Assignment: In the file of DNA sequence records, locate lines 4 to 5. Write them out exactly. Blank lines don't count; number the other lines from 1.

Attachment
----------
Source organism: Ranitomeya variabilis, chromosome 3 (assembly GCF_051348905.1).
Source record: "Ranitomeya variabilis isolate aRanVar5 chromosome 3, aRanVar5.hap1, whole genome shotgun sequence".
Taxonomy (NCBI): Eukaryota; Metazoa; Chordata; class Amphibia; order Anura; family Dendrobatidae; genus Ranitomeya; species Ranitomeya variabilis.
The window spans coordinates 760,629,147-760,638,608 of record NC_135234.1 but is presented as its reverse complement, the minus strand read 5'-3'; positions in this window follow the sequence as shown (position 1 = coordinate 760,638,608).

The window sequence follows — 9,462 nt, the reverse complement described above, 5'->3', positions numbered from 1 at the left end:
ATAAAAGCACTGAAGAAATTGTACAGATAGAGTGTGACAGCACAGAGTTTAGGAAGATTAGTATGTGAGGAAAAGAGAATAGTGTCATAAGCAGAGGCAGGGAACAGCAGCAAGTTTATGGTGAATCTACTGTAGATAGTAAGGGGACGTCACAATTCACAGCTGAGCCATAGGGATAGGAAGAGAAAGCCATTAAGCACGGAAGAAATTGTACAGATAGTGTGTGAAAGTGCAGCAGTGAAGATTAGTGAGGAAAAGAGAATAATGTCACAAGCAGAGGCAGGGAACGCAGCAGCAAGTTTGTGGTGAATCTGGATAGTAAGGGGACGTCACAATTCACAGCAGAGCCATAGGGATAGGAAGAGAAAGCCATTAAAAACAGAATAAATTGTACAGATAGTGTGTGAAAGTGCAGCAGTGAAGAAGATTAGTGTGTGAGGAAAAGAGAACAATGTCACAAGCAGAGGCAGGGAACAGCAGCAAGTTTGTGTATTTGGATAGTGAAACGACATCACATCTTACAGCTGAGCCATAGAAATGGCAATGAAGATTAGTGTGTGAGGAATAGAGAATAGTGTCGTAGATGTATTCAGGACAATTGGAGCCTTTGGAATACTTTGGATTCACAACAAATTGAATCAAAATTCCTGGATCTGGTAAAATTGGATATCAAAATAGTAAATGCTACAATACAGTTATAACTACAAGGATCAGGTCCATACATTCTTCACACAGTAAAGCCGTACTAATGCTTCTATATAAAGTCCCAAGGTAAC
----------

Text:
The window spans coordinates 760,629,147-760,638,608 of record NC_135234.1 but is presented as its reverse complement, the minus strand read 5'-3'; positions in this window follow the sequence as shown (position 1 = coordinate 760,638,608).

The window sequence follows — 9,462 nt, the reverse complement described above, 5'->3', positions numbered from 1 at the left end: